Ken Burns Meets Jackie Robinson
There is no denying the accomplishments of Ken Burns's Baseball. The eighteen-and-a-half-hour documentary created an unprecedented oral and visual history of the game and brought it before a broad audience of both devout fans and the uninitiated. Throughout the week that the series aired, I was repeatedly approached by people—many of whom had no previous interest in baseball—who were religiously and enthusiastically viewing the spectacle. Yet, while recognizing Burns's achievement, I was deeply disturbed by many aspects of the series. To demonstrate my qualms, I will analyze Burns's treatment of the subject that I know best: the saga of Jackie Robinson and the racial integration of baseball. The decision to focus on Burns's depiction of Jackie Robinson, reﬂects not only my own area of expertise, but the importance of Robinson and racial equality to the entire Baseball series. Burns repeatedly stated that the issue of race was the central theme of his work and the “Sixth Inning” episode was the pivotal juncture of his documentary. Certainly, here he would take great pains to ensure accuracy.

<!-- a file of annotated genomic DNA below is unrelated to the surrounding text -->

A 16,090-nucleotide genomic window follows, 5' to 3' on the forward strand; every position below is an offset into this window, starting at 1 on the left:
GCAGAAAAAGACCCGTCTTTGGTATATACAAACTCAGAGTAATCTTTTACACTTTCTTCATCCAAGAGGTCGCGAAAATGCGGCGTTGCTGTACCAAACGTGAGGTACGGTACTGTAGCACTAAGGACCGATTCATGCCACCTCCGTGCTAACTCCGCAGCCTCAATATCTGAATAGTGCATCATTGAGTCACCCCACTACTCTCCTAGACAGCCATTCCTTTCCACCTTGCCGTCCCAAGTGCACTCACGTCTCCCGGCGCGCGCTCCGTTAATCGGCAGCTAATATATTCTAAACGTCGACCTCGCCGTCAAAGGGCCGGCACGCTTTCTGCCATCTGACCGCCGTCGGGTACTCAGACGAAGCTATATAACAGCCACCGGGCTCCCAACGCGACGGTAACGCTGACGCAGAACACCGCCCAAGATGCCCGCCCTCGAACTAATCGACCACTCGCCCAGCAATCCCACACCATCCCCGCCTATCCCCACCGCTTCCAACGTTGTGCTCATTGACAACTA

The segment begins with former baseball commissioner Happy Chandler's marvelous rendition of “Take Me Out to the Ball Game” and recounts the familiar tale of Jackie Robinson breaking the color barrier in major league baseball. Although Burns adheres to the fundamental spirit of the story, he takes substantial liberties with its sequence, facts, and events. The saga begins in spring 1945 as Brooklyn Dodger president Branch Rickey plans his historic breakthrough. The narrator, John Chancellor, describes a secret ballot wherein major league owners voted 15—1 against racial integration. But the discussion of this incident is problematical. While the owners' rejection of Rickey is a staple of the Robinson legend, there is controversy over whether a formal vote ever actually took place. If indeed it